The Rev. Richard Frankland MA, Rathmell, 1630-1698

Jim Nelson

 JOURNAL 
 1993 
 North Craven 
 Heritage Trust 

The Act of Uniformity in Elizabeth's reign gave birth to Dissent; and the Act that became law in 1662 created 'Nonconformity'. Previously the only training grounds for ministers had been the Universities of Oxford and Cambridge. However, Dissenters had been excluded from Oxford since 1581, and from Cambridge since 1616. The only trained ministers available for Nonconformist Meeting Homes were therefore those who had been ejected; and these were gradually being reduced in number as a result of death or their conforming. It became evident that in a short time none would be left. It was to provide a trained ministry for Nonconformists that Richard Frankland opened his house and started his Academy.

Richard Frankland entered Giggleswick School at the age of 10; 8 years later he was admitted to Christ's College, Cambridge and took his BA in 1652 and his MA in 1655. He received Presbyterian Ordination on 14th September 1653 at Lanchester, Co. Durham, and held a number of churches in the North of England until the time of the Restoration when his position became difficult. His ordination at the hands of Presbyters and not of a Bishop had been legal under the Commonwealth but was no longer recognised as valid. So, in 1662, he was ejected from his living, and returned to Rathmell with his wife and two small children. The Academy opened in 1670; in the first year or so he had 15 pupils but membership soon grew and in the space of a few years he was said to have had up to 300 under his tuition, some of them for Law, some for Physick, but most for the Ministry.

At this time the court in Settle fined Sam Watson 150 for holding a Quaker meeting at Eldroth Hall, so no doubt they had their eye on Rathmell. Persecution soon harassed Frankland's endeavours and in 1674 he was compelled to move the Academy to Natland; here it came under the 5 Mile Act so eventually it was back over the County border to Calton Hall, Malham-dale, but only for a year before moving on again to Dawson Fold, Lancashire. Then again in 1685 it was across a County line, this time at Hartburrow in Westmorland. Yet again the 'powers that be' moved the Academy, this time back to Yorkshire, to Langcliffe. At last in 1689 King James IIs Act of Indulgence gave freedom to Nonconformists, and so Frankland bought a 50/- license and returned to Rathmell.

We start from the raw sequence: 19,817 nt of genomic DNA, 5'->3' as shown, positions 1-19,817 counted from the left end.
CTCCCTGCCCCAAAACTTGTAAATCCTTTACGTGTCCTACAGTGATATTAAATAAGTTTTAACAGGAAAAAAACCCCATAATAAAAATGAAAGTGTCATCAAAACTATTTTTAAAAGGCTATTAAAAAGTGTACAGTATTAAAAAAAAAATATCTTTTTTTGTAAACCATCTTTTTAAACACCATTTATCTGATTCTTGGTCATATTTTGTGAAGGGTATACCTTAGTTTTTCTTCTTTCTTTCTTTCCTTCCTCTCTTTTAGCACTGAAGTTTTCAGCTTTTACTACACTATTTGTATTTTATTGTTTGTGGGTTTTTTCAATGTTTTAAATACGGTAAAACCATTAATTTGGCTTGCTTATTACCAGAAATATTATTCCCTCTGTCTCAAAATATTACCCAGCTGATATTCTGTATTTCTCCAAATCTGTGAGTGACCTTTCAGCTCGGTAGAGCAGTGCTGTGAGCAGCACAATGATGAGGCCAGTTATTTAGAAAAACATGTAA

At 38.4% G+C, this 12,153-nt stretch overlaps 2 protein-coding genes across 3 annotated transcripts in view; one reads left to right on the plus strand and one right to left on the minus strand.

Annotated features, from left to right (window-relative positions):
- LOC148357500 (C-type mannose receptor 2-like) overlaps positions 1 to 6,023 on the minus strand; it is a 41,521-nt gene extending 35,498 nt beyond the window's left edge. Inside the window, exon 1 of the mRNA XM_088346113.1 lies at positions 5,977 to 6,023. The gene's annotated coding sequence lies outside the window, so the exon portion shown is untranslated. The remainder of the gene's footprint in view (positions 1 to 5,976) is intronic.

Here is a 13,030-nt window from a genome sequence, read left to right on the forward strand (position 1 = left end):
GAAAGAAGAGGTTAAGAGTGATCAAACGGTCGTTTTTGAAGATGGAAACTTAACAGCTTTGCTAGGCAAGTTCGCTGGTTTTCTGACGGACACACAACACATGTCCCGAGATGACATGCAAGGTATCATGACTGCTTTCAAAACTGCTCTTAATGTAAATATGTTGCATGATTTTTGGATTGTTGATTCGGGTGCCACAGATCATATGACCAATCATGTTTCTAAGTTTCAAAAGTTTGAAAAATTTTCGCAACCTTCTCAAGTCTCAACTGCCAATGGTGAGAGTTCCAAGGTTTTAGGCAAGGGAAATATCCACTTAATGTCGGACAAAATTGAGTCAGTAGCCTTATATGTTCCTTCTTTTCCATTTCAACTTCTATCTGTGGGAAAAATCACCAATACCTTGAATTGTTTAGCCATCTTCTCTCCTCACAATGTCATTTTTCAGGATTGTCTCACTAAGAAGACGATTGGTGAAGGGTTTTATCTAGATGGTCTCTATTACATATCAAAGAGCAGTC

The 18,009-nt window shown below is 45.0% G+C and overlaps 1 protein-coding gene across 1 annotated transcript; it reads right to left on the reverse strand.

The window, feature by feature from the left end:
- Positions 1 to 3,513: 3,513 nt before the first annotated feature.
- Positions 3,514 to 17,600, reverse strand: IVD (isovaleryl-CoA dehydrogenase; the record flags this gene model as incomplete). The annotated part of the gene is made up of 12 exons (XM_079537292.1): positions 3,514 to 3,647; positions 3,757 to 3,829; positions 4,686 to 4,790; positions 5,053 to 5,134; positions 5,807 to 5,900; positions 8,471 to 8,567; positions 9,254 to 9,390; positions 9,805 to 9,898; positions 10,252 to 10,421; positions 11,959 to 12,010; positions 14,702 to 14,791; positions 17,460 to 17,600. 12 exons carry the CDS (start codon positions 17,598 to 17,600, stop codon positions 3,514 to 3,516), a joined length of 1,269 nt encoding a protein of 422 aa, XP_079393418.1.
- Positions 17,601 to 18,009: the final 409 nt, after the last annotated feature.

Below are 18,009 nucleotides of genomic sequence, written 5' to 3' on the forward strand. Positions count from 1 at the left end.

The Rev. J. Cockin visited Rathmell April 21st, 1821 and gave an account of what he found out at "College Fold" 172 years ago. "It was an extensive establishment, bounded by a high wall, which enclosed an acre of ground. Over the gate of the yard was a large bell which rang at stated times, to call the students up and summon them to prayers, and meals. Some buildings have been taken down, and those which are still standing are converted into cottages. There was a long row of windows to the different studies, most of which are now walled up. The kitchen was described to me as having been very large, and my guide told me that when she was a girl she had often hidden herself in the oven in a game of hide and seek. The garden and orchard were extensive, but are now converted into pasture land."

A recent survey in the light of the Rev. Cockin's account suggests a quadrangle wall of some 9 ft in height running by what was the old road to Giggleswick via Lumb and Close House (which Frankland bought in his later years) on the north side. To the west, the boundary wall lay between the quadrangle, the orchard and the vegetable garden. The latter is now pasture land bounded by what is probably the oldest field wall in the parish, built in a sweep to enclose the maximum land with the shortest wall, no doubt about or before 1600. To the east side the cottages by the present road are of great interest. Careful examination suggests these must have been part of the old Academy. This was a three storey building originally with three ground floor lecture rooms and with a connecting cloister on the west side running the length of the building. These cottages probably contain more of the original Academy than the part which has retained the name "College" but little of the college structure.

Apart from the memorial to Richard Frankland, the man, on the wall in Giggleswick Church, there is no other mention of Rathmell and its academy. Although it was one of the first and by far the largest in the country, producing many of the ablest ministers of early Nonconformity, this wealth of heritage in the Ancient Parish remains without any memorial. To redress this the "Richard Frankland Memorial Committee" has been set up, and funds are being raised to place a plaque in Rathmell to let all passers-by know that at this place a little bit of English history was made.

Jim Nelson

Member of "The Congregational History Circle".

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Richard Frankland MA
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College Fold, Rathmell
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College Fold, Rathmell, taken from "On Foot Round
Settle" by G.H. Brown, an illustration added by
T. Brayshaw


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Richard Frankland MA

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College Fold, Rathmell

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College Fold, Rathmell, taken from "On Foot Round
Settle" by G.H. Brown, an illustration added by
T. Brayshaw